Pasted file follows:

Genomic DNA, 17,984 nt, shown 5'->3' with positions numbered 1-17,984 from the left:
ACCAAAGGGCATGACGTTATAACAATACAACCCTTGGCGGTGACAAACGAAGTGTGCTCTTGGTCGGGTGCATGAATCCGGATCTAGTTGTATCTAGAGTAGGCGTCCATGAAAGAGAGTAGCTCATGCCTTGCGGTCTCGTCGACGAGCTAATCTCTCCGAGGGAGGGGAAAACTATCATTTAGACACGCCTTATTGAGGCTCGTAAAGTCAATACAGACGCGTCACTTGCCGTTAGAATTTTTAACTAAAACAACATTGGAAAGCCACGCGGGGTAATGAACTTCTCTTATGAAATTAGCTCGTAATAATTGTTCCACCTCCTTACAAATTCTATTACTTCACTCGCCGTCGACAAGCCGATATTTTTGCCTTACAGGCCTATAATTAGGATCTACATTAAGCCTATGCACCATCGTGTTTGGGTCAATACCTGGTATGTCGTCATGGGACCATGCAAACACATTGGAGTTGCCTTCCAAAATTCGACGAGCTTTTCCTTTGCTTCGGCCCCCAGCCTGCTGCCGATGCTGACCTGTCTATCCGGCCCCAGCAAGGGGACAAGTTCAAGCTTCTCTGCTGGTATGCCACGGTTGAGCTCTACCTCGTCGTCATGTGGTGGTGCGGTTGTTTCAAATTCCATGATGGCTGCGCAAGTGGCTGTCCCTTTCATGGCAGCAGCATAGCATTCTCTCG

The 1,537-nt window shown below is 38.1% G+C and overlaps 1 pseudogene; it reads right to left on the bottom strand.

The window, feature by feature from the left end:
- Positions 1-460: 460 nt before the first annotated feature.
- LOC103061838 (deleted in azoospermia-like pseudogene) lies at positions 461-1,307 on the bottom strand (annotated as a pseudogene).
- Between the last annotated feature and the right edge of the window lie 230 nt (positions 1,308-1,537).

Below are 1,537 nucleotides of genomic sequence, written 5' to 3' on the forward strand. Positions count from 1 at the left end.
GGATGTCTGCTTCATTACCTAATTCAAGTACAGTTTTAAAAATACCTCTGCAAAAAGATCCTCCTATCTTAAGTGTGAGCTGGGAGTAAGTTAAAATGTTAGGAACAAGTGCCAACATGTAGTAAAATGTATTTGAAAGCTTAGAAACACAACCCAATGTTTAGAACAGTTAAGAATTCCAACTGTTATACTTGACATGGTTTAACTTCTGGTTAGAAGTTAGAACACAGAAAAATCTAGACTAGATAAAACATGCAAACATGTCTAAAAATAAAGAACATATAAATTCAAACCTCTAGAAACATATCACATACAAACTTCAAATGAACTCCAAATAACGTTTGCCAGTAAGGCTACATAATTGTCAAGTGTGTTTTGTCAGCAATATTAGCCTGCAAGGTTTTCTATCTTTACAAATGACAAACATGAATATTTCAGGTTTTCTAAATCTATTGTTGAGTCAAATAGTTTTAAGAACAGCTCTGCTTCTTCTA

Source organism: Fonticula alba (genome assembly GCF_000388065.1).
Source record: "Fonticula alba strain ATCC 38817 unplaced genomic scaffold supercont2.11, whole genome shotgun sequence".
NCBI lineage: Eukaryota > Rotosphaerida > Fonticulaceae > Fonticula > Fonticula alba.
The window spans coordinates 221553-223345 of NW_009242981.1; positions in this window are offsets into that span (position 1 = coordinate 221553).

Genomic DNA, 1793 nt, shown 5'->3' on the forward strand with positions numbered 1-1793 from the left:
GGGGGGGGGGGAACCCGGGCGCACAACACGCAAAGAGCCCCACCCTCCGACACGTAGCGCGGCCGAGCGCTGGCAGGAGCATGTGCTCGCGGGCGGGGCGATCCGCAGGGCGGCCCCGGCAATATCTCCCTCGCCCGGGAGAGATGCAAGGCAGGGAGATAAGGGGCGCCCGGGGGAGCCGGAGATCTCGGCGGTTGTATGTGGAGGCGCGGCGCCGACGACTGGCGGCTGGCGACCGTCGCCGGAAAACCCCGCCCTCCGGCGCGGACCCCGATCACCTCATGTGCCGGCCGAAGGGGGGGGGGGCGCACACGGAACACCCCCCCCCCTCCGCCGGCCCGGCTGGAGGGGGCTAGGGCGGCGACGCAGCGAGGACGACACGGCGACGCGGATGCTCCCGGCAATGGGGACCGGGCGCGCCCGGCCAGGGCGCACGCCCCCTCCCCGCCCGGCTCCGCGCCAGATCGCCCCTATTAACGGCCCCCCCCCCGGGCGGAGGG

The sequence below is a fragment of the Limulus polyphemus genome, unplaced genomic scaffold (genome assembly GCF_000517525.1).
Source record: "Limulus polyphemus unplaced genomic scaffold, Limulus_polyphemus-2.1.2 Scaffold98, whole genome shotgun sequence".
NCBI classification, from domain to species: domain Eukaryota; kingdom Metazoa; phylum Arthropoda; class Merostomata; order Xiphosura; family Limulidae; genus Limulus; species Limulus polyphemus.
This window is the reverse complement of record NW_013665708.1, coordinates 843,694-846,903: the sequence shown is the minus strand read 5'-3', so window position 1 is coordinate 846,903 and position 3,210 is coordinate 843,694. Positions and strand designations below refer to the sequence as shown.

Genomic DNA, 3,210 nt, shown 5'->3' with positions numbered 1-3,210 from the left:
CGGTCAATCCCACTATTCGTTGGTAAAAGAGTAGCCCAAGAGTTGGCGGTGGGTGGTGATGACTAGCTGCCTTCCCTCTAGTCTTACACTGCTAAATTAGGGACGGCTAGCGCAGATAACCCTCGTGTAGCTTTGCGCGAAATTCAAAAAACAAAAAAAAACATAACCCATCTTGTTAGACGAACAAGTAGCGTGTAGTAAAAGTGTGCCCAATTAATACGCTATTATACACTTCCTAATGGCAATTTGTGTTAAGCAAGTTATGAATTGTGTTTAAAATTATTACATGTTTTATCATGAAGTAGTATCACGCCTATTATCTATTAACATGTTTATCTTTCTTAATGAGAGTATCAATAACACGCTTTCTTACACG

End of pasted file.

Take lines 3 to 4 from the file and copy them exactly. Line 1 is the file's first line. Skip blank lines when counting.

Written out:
The 1,537-nt window shown below is 38.1% G+C and overlaps 1 pseudogene; it reads right to left on the bottom strand.

The window, feature by feature from the left end: